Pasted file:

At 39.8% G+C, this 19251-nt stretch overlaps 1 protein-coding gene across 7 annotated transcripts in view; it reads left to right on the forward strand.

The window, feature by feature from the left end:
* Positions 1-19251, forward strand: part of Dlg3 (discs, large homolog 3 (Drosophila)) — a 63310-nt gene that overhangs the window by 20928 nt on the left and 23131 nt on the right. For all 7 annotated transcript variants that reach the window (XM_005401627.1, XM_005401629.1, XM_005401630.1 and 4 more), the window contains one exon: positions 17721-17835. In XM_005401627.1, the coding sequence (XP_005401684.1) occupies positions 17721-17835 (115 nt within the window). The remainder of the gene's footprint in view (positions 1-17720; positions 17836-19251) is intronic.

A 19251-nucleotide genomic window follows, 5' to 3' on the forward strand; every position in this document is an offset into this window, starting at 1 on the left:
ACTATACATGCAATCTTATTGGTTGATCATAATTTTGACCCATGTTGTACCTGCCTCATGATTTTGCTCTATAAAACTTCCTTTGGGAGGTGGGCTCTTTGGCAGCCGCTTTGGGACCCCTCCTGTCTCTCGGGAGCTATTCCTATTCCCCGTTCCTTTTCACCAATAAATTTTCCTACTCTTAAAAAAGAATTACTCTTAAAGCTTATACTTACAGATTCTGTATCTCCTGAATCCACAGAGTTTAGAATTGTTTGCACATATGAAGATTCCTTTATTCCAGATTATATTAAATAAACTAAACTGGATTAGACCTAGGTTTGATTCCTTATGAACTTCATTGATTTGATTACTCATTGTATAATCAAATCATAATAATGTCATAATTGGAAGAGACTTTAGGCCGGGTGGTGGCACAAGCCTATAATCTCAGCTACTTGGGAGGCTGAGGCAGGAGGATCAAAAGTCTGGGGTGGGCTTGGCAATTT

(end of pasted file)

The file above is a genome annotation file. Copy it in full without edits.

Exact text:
At 39.8% G+C, this 19251-nt stretch overlaps 1 protein-coding gene across 7 annotated transcripts in view; it reads left to right on the forward strand.

The window, feature by feature from the left end:
* Positions 1-19251, forward strand: part of Dlg3 (discs, large homolog 3 (Drosophila)) — a 63310-nt gene that overhangs the window by 20928 nt on the left and 23131 nt on the right. For all 7 annotated transcript variants that reach the window (XM_005401627.1, XM_005401629.1, XM_005401630.1 and 4 more), the window contains one exon: positions 17721-17835. In XM_005401627.1, the coding sequence (XP_005401684.1) occupies positions 17721-17835 (115 nt within the window). The remainder of the gene's footprint in view (positions 1-17720; positions 17836-19251) is intronic.

A 19251-nucleotide genomic window follows, 5' to 3' on the forward strand; every position in this document is an offset into this window, starting at 1 on the left:
ACTATACATGCAATCTTATTGGTTGATCATAATTTTGACCCATGTTGTACCTGCCTCATGATTTTGCTCTATAAAACTTCCTTTGGGAGGTGGGCTCTTTGGCAGCCGCTTTGGGACCCCTCCTGTCTCTCGGGAGCTATTCCTATTCCCCGTTCCTTTTCACCAATAAATTTTCCTACTCTTAAAAAAGAATTACTCTTAAAGCTTATACTTACAGATTCTGTATCTCCTGAATCCACAGAGTTTAGAATTGTTTGCACATATGAAGATTCCTTTATTCCAGATTATATTAAATAAACTAAACTGGATTAGACCTAGGTTTGATTCCTTATGAACTTCATTGATTTGATTACTCATTGTATAATCAAATCATAATAATGTCATAATTGGAAGAGACTTTAGGCCGGGTGGTGGCACAAGCCTATAATCTCAGCTACTTGGGAGGCTGAGGCAGGAGGATCAAAAGTCTGGGGTGGGCTTGGCAATTT